If you find yourself trying to catch up on content this year, you can use some of this whitespace to do it.

4. Decide on the most critical content to cover

Some primary maths content is more critical than others. Of course all the content is important, and all of it required to cover the entire breadth of the national curriculum. But if you are faced with making decisions about what to skip, here are a few suggestions.

Critical primary maths content to cover

The number topics and operations are critical and you must not skip over these or pay them lip service. These are the topics that need to be mastered.

Usually you will find these topics at the beginning of the year, but there are some exceptions. In Year 1, you will revisit number topics several times throughout the year. All the number chapters are non-negotiable and must be covered well.

Other topics like fractions, decimals, ratio and proportion should also be covered in-depth.

Less critical primary maths content to cover

Topics that are less critical are often left to the end of the books. If you find yourself pushed for time, these are the topics you can consider spending less time on.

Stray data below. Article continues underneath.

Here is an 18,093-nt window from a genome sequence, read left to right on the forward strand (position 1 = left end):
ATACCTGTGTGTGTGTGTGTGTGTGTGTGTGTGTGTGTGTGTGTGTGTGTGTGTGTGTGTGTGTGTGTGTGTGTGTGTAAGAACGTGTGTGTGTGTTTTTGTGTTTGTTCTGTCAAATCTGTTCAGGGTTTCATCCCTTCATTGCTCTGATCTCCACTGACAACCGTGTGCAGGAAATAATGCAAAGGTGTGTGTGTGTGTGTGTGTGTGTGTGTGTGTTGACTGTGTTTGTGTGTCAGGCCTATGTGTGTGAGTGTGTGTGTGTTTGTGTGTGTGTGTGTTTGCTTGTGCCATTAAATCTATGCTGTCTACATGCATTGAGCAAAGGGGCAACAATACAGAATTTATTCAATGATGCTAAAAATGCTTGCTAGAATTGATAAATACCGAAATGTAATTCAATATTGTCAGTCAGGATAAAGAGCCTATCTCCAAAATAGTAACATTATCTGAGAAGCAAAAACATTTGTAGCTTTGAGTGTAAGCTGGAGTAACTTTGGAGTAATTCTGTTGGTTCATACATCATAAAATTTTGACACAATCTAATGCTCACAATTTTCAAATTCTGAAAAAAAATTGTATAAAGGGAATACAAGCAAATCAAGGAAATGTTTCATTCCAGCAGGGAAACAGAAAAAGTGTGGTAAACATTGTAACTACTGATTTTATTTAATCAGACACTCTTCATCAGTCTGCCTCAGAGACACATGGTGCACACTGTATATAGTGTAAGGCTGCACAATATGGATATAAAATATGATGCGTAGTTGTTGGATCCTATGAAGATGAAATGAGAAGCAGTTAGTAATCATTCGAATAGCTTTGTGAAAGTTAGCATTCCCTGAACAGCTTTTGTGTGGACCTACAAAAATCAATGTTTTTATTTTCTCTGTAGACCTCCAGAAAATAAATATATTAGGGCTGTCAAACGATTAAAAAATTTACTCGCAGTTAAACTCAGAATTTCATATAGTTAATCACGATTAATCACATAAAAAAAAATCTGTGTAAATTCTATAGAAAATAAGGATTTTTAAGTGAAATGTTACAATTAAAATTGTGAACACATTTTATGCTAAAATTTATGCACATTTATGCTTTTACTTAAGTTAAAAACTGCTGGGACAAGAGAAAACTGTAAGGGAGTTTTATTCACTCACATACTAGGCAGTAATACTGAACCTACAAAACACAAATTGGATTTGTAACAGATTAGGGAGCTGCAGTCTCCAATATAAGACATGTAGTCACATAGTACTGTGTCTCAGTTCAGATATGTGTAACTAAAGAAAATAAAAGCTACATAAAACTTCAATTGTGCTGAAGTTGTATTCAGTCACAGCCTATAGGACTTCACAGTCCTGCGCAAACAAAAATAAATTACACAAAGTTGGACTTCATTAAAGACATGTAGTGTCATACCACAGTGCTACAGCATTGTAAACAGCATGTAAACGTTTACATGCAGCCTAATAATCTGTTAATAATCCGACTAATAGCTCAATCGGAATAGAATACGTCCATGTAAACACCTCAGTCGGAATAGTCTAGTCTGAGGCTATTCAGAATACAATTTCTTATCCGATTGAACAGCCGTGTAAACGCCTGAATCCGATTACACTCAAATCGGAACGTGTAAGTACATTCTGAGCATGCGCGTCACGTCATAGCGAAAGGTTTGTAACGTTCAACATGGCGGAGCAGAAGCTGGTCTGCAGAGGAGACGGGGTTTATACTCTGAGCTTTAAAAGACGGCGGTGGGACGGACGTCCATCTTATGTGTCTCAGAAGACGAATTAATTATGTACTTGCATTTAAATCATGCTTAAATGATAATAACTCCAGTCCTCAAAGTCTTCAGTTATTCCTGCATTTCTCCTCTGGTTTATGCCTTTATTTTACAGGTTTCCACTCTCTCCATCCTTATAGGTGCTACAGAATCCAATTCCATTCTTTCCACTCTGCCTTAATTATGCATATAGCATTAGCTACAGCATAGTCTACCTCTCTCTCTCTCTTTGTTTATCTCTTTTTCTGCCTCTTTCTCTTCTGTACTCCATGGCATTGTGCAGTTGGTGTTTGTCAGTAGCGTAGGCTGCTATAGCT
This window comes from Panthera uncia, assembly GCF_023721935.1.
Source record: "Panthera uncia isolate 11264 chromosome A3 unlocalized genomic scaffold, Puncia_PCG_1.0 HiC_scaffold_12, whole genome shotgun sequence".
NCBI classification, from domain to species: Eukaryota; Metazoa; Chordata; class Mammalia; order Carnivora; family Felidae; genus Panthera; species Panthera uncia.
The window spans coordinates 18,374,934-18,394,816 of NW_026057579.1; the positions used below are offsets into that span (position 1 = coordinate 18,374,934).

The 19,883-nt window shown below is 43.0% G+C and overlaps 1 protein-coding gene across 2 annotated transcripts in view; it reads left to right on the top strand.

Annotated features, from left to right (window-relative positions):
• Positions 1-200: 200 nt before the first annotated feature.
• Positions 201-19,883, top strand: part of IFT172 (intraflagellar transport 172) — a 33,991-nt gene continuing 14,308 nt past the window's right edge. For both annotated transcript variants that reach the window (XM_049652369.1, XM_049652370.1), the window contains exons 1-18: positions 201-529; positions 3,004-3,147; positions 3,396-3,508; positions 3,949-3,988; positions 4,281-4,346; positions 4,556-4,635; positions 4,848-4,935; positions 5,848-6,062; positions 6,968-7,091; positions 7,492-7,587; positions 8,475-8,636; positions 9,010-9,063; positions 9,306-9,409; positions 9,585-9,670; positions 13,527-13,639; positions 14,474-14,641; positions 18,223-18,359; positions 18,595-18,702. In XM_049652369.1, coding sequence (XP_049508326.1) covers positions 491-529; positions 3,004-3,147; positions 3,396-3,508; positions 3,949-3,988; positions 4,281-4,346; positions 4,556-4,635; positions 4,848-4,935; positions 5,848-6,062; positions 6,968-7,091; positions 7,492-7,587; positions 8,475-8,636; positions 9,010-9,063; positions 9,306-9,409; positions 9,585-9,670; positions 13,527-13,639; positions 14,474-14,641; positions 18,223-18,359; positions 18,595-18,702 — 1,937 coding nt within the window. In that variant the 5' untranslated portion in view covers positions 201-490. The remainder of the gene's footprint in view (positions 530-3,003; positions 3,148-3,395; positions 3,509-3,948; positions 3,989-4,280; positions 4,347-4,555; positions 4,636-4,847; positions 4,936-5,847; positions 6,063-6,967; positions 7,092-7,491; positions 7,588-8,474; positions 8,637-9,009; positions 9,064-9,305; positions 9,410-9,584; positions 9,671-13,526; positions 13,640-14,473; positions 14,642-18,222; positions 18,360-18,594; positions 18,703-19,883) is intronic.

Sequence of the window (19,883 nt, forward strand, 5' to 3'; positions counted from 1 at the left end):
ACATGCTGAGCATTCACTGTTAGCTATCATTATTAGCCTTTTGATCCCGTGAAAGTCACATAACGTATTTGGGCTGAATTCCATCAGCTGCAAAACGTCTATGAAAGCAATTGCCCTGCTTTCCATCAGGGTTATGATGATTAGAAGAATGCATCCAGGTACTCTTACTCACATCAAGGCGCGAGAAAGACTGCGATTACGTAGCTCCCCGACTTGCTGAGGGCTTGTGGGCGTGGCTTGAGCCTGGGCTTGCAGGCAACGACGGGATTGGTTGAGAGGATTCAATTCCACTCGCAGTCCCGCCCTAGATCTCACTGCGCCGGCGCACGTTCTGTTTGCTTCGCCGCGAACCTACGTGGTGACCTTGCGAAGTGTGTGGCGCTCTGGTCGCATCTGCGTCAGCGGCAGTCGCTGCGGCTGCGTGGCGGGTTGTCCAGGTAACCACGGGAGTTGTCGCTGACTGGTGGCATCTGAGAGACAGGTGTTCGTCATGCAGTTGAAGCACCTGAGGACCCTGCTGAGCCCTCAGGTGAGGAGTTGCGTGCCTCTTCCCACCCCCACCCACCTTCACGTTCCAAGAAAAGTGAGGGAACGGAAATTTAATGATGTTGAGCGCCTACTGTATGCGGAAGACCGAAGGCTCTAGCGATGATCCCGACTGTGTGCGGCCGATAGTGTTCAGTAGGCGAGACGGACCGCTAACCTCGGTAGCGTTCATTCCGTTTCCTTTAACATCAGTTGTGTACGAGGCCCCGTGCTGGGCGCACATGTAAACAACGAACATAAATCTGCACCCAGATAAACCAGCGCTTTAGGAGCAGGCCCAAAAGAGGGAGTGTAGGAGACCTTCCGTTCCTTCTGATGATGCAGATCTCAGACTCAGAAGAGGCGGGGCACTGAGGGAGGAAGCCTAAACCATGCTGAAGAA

Usually these topics include measures, or topics that are more focused on learning conventions rather than concepts. They include topics such as time, money, mass, capacity, volume and roman numerals.

5. Try out blended learning

If you know that you won’t have the opportunity to teach the topic of time thoroughly, it’s possible to slip content into your daily routine. You could start your lesson by highlighting the time and talking about what you are going to do for 15 minutes.

How will you know when the 15 minutes are up?
What will the clock show in 15 minutes?
Today is Wednesday, what day will it be tomorrow?
Can do coordinates in PE?

You get the idea. You can cover a lot of content without directly teaching it. This takes a lot of planning, but it can be done. Every bit helps.

6. Use formative assessments to plan

In Maths — No Problem! textbooks, chapters often begin with a review of what prior knowledge is expected for the upcoming content. This serves as an opportunity for children to remember what they previously learned.

It is also an opportunity for you to formatively assess where learners are. Look out for these lessons and use the assessment data to formulate your plan of action.